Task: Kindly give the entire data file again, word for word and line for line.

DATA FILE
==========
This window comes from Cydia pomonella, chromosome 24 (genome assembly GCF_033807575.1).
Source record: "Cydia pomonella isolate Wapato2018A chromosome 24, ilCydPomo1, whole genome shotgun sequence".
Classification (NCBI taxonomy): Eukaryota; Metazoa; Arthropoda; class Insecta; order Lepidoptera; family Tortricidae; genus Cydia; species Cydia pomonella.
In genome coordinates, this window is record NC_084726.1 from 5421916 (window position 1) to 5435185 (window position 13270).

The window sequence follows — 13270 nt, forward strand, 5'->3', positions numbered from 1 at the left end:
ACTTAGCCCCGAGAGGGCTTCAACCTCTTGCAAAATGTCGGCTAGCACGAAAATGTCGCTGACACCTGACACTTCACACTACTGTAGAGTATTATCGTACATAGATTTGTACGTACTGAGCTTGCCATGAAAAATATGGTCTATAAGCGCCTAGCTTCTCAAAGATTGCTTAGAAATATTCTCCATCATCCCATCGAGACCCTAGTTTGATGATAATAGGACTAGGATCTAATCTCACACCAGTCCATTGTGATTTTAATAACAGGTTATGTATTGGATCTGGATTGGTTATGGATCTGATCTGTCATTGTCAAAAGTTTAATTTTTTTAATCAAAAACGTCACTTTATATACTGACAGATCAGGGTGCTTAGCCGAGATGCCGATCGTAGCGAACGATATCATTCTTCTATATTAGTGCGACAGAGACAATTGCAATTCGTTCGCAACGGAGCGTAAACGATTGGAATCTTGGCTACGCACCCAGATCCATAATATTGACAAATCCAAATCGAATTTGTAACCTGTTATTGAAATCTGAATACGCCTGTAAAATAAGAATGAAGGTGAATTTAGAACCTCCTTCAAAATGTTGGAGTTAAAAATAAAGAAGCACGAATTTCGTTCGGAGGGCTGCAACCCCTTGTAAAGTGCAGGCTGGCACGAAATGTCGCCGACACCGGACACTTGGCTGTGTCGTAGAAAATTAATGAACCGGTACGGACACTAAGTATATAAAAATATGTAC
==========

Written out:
This window comes from Cydia pomonella, chromosome 24 (genome assembly GCF_033807575.1).
Source record: "Cydia pomonella isolate Wapato2018A chromosome 24, ilCydPomo1, whole genome shotgun sequence".
Classification (NCBI taxonomy): Eukaryota; Metazoa; Arthropoda; class Insecta; order Lepidoptera; family Tortricidae; genus Cydia; species Cydia pomonella.
In genome coordinates, this window is record NC_084726.1 from 5421916 (window position 1) to 5435185 (window position 13270).

The window sequence follows — 13270 nt, forward strand, 5'->3', positions numbered from 1 at the left end:
ACTTAGCCCCGAGAGGGCTTCAACCTCTTGCAAAATGTCGGCTAGCACGAAAATGTCGCTGACACCTGACACTTCACACTACTGTAGAGTATTATCGTACATAGATTTGTACGTACTGAGCTTGCCATGAAAAATATGGTCTATAAGCGCCTAGCTTCTCAAAGATTGCTTAGAAATATTCTCCATCATCCCATCGAGACCCTAGTTTGATGATAATAGGACTAGGATCTAATCTCACACCAGTCCATTGTGATTTTAATAACAGGTTATGTATTGGATCTGGATTGGTTATGGATCTGATCTGTCATTGTCAAAAGTTTAATTTTTTTAATCAAAAACGTCACTTTATATACTGACAGATCAGGGTGCTTAGCCGAGATGCCGATCGTAGCGAACGATATCATTCTTCTATATTAGTGCGACAGAGACAATTGCAATTCGTTCGCAACGGAGCGTAAACGATTGGAATCTTGGCTACGCACCCAGATCCATAATATTGACAAATCCAAATCGAATTTGTAACCTGTTATTGAAATCTGAATACGCCTGTAAAATAAGAATGAAGGTGAATTTAGAACCTCCTTCAAAATGTTGGAGTTAAAAATAAAGAAGCACGAATTTCGTTCGGAGGGCTGCAACCCCTTGTAAAGTGCAGGCTGGCACGAAATGTCGCCGACACCGGACACTTGGCTGTGTCGTAGAAAATTAATGAACCGGTACGGACACTAAGTATATAAAAATATGTAC